SARTRE Jean-Paul (1905-1980).

Lot 188
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2500 - 3000 EUR
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Result : 4 160EUR
SARTRE Jean-Paul (1905-1980).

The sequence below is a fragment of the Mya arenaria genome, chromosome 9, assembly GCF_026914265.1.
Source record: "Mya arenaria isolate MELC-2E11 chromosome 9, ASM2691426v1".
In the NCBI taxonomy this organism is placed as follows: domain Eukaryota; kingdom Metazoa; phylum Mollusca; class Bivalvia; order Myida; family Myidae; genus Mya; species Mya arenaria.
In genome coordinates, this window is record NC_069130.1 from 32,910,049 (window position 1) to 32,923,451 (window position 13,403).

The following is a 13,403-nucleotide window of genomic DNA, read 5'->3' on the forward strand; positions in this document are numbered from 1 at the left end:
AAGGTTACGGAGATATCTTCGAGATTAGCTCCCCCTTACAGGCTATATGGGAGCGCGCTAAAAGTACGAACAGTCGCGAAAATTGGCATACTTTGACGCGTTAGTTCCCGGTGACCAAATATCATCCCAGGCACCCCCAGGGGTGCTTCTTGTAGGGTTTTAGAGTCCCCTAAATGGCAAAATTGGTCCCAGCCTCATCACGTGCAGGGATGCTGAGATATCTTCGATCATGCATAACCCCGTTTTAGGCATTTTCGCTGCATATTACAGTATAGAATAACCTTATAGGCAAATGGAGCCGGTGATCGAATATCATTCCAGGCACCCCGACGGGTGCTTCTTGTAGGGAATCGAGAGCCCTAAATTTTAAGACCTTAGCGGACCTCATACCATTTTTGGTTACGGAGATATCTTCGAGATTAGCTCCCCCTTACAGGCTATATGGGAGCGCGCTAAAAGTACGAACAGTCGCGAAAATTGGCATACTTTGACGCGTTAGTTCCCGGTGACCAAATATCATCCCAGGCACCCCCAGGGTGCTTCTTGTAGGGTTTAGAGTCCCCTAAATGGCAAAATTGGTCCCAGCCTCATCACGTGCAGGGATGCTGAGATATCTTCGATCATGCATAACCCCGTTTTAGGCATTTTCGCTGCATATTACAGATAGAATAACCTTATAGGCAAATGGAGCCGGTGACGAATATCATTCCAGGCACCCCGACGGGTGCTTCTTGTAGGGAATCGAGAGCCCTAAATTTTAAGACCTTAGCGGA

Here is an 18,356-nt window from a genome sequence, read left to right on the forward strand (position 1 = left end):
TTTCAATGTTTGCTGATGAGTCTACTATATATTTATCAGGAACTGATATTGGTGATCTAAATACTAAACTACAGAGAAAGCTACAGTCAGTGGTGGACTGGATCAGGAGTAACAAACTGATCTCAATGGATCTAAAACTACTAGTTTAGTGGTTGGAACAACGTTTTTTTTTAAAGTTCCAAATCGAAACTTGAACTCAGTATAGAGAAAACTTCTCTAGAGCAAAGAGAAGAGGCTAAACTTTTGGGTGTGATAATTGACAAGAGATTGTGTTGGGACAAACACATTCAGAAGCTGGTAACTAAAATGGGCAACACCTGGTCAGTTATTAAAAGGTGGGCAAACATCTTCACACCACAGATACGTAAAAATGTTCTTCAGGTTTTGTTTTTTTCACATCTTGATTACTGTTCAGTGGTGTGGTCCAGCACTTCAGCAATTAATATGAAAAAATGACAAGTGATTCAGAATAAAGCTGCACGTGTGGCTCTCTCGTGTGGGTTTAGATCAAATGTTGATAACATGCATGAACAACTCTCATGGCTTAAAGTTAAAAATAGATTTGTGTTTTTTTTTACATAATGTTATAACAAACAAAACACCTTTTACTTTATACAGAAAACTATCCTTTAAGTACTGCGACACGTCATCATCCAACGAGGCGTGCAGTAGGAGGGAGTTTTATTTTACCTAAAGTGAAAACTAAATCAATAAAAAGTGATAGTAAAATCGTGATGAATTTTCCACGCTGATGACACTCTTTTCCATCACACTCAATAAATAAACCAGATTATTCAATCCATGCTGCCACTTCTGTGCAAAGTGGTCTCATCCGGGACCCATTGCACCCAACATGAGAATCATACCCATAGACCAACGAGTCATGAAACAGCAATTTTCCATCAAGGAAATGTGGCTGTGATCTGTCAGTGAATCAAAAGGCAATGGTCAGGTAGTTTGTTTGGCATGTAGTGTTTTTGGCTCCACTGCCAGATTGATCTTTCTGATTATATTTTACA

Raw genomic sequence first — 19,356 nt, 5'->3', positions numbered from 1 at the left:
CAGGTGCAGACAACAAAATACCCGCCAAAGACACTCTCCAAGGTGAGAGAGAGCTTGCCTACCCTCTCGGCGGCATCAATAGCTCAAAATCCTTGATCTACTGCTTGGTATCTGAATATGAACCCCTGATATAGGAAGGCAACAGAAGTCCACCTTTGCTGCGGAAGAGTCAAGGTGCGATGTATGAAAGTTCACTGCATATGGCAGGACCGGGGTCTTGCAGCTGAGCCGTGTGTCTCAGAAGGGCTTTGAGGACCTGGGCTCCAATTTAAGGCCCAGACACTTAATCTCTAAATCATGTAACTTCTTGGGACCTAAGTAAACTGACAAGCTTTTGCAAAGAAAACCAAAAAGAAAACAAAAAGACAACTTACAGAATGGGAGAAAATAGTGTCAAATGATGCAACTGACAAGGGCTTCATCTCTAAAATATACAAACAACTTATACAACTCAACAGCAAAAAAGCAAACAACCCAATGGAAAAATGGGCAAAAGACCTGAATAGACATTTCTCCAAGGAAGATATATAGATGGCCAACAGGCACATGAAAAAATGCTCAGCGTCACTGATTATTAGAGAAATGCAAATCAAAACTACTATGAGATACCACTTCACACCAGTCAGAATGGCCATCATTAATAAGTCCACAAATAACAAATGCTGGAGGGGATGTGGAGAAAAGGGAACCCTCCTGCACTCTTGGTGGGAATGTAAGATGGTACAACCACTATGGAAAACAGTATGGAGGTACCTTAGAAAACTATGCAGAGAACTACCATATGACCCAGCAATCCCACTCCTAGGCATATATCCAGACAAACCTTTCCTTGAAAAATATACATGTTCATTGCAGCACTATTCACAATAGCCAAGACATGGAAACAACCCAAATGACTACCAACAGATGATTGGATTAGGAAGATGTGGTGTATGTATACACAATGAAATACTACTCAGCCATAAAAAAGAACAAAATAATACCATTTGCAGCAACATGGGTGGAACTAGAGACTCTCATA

AUTOGRAPHIC MANUSCRIT, [late 1952 or 1953]; 107 pages in-4 on graph paper, in a Diane block. Important drafts for a political text, in support of pacifist activists prosecuted for demoralization. The manuscript, in midnight blue ink on the front of sheets of a grid paper block, shows erasures and corrections. Some passages are taken up successively on different sheets, sometimes incompletely filled in, with important passages crossed out. Unpaginated, and in disorder, the manuscript could present some gaps. Let us quote the beginning: "Mr. Vigne, general secretary of the combatants of Peace writes an article entitled: "The freedom to say that we want Peace". The government took legal action against him under the law on the Press. The court of Beauvais acquitted him in 1950 and the Court of Appeal of Amiens confirmed the judgment in 1951. The reason for the acquittal was that the offending article was a manifestation of opinion. Eighteen months later and for the same article, Mr. Vigne was prosecuted before the military court, under the qualification of treason. This means, if I am not mistaken, that a manifestation of opinion which is not even a press offence and which is solemnly certified as the simple use of the right to express one's thoughts, can be at the same time a real treason. One can be a traitor just by using one's rights as a citizen. Or if you like: the act itself is not blameworthy. But a perfectly lawful act can be criminal at the same time. What Mr. Vigne is reproached for is not of course to have made known his opinion on the war in Indochina, you say? The government is too happy to know it! No: what he is reproached for is having expressed it in order to demoralize the Nation" .... Sartre reacted to the law penalizing "attempts at demoralization". He sees there an attack directed against the Communist Party. "The 1950 project risks succeeding where the occupier failed, with a little luck, it will destroy the regime. What does he demand? The right to imprison Communists whenever he wants and without being obliged to question the Party itself. In short, the right to violate the Constitution [...]. The real demands of the project are hidden from us and, although they are perfectly untranslatable in democratic language, it is in this language that they choose to express them. In short, words are taken, bent, twisted, forced into monstrous puzzles, given the appearance of defining the crime [...] in fact, a trompe-l'oeil is produced, whose meaning shimmers from afar and vanishes up close; arbitrariness is translated as equality, exceptional law as universality, government policy as universal truth; the principles of terror are exposed in terms of liberty, and war is described under the name of Peace." Sartre attacks the government and those who incarnate it: "Our ministers are small people who live in small weeks [...] To move, to arrange, to move, here is the clearest of their existence"... [We did not find this text of Sartre in the Writings of Sartre listed by Mr. Contat and Mr. Rybalka. In the years 1952 and 1953, Sartre engaged in the fight for Peace, by participating in the Congress of Vienna, by taking a public side in favor of Henri Martin, a communist militant against the war in Indochina, and by publishing three articles in Les Temps modernes on The Communists and Peace] Plus a typewritten sheet: Text of the letter sent by the International Commission resulting from the Peoples' Congress.
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